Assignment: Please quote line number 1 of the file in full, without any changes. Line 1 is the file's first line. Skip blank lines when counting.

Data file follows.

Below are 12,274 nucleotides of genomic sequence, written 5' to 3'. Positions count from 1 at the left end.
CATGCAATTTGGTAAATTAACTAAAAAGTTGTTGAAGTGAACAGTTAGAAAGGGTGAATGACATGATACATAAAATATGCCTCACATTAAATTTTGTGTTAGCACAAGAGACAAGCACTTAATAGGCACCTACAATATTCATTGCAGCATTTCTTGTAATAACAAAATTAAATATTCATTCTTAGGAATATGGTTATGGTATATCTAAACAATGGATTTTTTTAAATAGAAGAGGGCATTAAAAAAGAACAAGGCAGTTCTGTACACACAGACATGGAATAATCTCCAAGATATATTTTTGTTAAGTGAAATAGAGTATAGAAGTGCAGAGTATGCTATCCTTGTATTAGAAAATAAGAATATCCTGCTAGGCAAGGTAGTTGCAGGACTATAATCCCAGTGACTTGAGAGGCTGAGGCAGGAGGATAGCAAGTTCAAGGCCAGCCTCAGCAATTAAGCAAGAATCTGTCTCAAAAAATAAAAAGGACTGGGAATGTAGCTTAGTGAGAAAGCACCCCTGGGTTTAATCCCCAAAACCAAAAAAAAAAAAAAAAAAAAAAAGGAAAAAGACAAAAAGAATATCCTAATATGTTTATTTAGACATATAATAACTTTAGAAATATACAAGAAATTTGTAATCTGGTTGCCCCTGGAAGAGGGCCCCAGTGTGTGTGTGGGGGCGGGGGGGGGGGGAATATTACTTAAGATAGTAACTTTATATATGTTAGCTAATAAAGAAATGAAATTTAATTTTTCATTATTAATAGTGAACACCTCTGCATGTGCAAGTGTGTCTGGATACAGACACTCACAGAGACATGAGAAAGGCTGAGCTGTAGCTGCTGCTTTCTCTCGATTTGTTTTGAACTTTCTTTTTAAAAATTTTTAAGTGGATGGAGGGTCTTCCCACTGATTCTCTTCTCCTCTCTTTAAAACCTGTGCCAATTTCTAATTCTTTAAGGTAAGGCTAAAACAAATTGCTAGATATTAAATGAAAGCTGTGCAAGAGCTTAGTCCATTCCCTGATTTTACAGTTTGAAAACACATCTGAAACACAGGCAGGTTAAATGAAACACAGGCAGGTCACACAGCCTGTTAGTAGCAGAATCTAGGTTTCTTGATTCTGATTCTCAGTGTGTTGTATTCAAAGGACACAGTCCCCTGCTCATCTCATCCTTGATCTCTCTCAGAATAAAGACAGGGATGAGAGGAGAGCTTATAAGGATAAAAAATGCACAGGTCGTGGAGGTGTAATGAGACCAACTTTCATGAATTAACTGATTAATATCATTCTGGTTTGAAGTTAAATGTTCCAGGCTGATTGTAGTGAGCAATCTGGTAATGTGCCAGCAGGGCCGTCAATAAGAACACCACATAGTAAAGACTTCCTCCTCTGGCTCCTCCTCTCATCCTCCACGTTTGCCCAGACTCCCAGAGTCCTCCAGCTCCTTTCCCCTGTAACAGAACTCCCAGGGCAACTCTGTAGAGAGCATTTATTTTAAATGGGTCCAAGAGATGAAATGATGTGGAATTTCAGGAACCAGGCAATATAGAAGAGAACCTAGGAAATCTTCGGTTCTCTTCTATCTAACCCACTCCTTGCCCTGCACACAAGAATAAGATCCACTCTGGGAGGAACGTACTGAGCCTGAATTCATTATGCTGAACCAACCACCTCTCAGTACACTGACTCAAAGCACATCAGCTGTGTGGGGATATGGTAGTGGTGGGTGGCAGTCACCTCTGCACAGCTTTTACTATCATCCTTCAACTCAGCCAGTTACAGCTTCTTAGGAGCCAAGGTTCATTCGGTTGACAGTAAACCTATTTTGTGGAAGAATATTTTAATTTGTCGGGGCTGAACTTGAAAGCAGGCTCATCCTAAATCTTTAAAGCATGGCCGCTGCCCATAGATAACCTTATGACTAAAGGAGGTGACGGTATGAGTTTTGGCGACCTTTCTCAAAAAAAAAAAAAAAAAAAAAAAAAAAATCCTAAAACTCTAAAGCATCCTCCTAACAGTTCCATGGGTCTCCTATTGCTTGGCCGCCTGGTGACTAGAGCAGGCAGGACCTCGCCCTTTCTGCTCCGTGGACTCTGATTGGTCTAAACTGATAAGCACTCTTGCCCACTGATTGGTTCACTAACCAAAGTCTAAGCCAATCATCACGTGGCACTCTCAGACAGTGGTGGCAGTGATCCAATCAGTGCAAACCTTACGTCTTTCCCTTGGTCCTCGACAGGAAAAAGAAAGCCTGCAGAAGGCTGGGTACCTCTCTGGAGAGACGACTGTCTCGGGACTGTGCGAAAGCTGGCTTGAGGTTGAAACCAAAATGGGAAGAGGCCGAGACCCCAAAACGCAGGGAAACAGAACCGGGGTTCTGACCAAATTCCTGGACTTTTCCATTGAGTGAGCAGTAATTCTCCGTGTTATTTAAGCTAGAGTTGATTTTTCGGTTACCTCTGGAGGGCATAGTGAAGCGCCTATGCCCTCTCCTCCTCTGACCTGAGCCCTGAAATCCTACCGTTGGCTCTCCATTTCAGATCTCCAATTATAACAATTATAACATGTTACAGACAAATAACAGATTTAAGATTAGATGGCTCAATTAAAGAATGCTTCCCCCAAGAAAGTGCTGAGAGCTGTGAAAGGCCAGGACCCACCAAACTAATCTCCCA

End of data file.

Below are 12,274 nucleotides of genomic sequence, written 5' to 3'. Positions count from 1 at the left end.